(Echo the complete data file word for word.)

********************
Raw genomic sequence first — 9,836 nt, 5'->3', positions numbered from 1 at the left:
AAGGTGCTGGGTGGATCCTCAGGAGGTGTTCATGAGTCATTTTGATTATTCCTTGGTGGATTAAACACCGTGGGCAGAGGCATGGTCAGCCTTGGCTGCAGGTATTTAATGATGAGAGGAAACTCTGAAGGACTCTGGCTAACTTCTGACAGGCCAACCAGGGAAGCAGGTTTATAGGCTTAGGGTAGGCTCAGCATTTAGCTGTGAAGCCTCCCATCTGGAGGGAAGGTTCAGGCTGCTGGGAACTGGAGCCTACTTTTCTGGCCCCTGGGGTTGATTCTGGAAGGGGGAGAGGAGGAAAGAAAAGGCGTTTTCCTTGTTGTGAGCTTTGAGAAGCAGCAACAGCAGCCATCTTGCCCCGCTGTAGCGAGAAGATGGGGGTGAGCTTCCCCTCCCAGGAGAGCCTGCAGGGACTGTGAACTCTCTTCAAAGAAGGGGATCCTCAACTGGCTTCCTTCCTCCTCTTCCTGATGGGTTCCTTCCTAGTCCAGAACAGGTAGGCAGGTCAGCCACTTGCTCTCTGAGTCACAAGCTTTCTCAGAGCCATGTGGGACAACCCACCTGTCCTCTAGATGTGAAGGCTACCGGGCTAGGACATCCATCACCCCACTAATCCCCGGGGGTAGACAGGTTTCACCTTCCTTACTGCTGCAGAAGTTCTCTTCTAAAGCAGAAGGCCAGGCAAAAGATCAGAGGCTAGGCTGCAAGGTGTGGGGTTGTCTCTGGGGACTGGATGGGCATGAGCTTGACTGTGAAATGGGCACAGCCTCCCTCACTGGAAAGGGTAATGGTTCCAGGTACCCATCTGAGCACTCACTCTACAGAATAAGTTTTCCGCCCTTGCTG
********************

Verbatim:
Raw genomic sequence first — 9,836 nt, 5'->3', positions numbered from 1 at the left:
AAGGTGCTGGGTGGATCCTCAGGAGGTGTTCATGAGTCATTTTGATTATTCCTTGGTGGATTAAACACCGTGGGCAGAGGCATGGTCAGCCTTGGCTGCAGGTATTTAATGATGAGAGGAAACTCTGAAGGACTCTGGCTAACTTCTGACAGGCCAACCAGGGAAGCAGGTTTATAGGCTTAGGGTAGGCTCAGCATTTAGCTGTGAAGCCTCCCATCTGGAGGGAAGGTTCAGGCTGCTGGGAACTGGAGCCTACTTTTCTGGCCCCTGGGGTTGATTCTGGAAGGGGGAGAGGAGGAAAGAAAAGGCGTTTTCCTTGTTGTGAGCTTTGAGAAGCAGCAACAGCAGCCATCTTGCCCCGCTGTAGCGAGAAGATGGGGGTGAGCTTCCCCTCCCAGGAGAGCCTGCAGGGACTGTGAACTCTCTTCAAAGAAGGGGATCCTCAACTGGCTTCCTTCCTCCTCTTCCTGATGGGTTCCTTCCTAGTCCAGAACAGGTAGGCAGGTCAGCCACTTGCTCTCTGAGTCACAAGCTTTCTCAGAGCCATGTGGGACAACCCACCTGTCCTCTAGATGTGAAGGCTACCGGGCTAGGACATCCATCACCCCACTAATCCCCGGGGGTAGACAGGTTTCACCTTCCTTACTGCTGCAGAAGTTCTCTTCTAAAGCAGAAGGCCAGGCAAAAGATCAGAGGCTAGGCTGCAAGGTGTGGGGTTGTCTCTGGGGACTGGATGGGCATGAGCTTGACTGTGAAATGGGCACAGCCTCCCTCACTGGAAAGGGTAATGGTTCCAGGTACCCATCTGAGCACTCACTCTACAGAATAAGTTTTCCGCCCTTGCTG